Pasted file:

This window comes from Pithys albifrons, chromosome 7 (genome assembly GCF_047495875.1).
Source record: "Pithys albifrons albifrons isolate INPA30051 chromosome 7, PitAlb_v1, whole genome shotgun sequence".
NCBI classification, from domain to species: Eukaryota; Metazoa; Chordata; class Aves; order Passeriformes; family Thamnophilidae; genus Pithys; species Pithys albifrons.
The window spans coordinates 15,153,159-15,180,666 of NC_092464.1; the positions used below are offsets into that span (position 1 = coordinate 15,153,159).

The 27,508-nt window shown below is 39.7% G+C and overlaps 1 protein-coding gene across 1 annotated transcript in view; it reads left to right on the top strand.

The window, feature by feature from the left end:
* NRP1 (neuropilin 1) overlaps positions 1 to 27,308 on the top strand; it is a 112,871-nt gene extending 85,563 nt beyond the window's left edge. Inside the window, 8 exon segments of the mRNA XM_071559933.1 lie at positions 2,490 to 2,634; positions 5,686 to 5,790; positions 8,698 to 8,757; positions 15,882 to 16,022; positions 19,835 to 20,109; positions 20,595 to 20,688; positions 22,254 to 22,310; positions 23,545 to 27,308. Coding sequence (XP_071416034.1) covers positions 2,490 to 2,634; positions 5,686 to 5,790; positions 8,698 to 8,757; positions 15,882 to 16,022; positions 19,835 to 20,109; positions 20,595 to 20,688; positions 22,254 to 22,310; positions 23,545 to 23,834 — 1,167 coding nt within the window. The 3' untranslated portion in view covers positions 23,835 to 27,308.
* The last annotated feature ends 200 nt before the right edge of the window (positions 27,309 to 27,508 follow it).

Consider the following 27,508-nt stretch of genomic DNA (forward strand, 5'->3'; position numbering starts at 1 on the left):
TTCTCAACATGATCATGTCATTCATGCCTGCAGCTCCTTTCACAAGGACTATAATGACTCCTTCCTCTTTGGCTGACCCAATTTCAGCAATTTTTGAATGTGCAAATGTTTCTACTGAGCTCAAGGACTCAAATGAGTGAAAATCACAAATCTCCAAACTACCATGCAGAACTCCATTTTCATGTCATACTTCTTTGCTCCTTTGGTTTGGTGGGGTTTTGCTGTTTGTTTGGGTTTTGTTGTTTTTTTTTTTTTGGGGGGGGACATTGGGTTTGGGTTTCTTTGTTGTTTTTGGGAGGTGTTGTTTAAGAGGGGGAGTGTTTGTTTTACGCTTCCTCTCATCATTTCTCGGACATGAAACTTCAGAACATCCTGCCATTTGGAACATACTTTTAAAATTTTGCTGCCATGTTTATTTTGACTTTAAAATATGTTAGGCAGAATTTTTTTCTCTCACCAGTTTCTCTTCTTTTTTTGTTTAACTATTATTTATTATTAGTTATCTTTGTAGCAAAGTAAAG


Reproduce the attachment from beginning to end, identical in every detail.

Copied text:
This window comes from Pithys albifrons, chromosome 7 (genome assembly GCF_047495875.1).
Source record: "Pithys albifrons albifrons isolate INPA30051 chromosome 7, PitAlb_v1, whole genome shotgun sequence".
NCBI classification, from domain to species: Eukaryota; Metazoa; Chordata; class Aves; order Passeriformes; family Thamnophilidae; genus Pithys; species Pithys albifrons.
The window spans coordinates 15,153,159-15,180,666 of NC_092464.1; the positions used below are offsets into that span (position 1 = coordinate 15,153,159).

The 27,508-nt window shown below is 39.7% G+C and overlaps 1 protein-coding gene across 1 annotated transcript in view; it reads left to right on the top strand.

The window, feature by feature from the left end:
* NRP1 (neuropilin 1) overlaps positions 1 to 27,308 on the top strand; it is a 112,871-nt gene extending 85,563 nt beyond the window's left edge. Inside the window, 8 exon segments of the mRNA XM_071559933.1 lie at positions 2,490 to 2,634; positions 5,686 to 5,790; positions 8,698 to 8,757; positions 15,882 to 16,022; positions 19,835 to 20,109; positions 20,595 to 20,688; positions 22,254 to 22,310; positions 23,545 to 27,308. Coding sequence (XP_071416034.1) covers positions 2,490 to 2,634; positions 5,686 to 5,790; positions 8,698 to 8,757; positions 15,882 to 16,022; positions 19,835 to 20,109; positions 20,595 to 20,688; positions 22,254 to 22,310; positions 23,545 to 23,834 — 1,167 coding nt within the window. The 3' untranslated portion in view covers positions 23,835 to 27,308.
* The last annotated feature ends 200 nt before the right edge of the window (positions 27,309 to 27,508 follow it).

Consider the following 27,508-nt stretch of genomic DNA (forward strand, 5'->3'; position numbering starts at 1 on the left):
TTCTCAACATGATCATGTCATTCATGCCTGCAGCTCCTTTCACAAGGACTATAATGACTCCTTCCTCTTTGGCTGACCCAATTTCAGCAATTTTTGAATGTGCAAATGTTTCTACTGAGCTCAAGGACTCAAATGAGTGAAAATCACAAATCTCCAAACTACCATGCAGAACTCCATTTTCATGTCATACTTCTTTGCTCCTTTGGTTTGGTGGGGTTTTGCTGTTTGTTTGGGTTTTGTTGTTTTTTTTTTTTTGGGGGGGGACATTGGGTTTGGGTTTCTTTGTTGTTTTTGGGAGGTGTTGTTTAAGAGGGGGAGTGTTTGTTTTACGCTTCCTCTCATCATTTCTCGGACATGAAACTTCAGAACATCCTGCCATTTGGAACATACTTTTAAAATTTTGCTGCCATGTTTATTTTGACTTTAAAATATGTTAGGCAGAATTTTTTTCTCTCACCAGTTTCTCTTCTTTTTTTGTTTAACTATTATTTATTATTAGTTATCTTTGTAGCAAAGTAAAG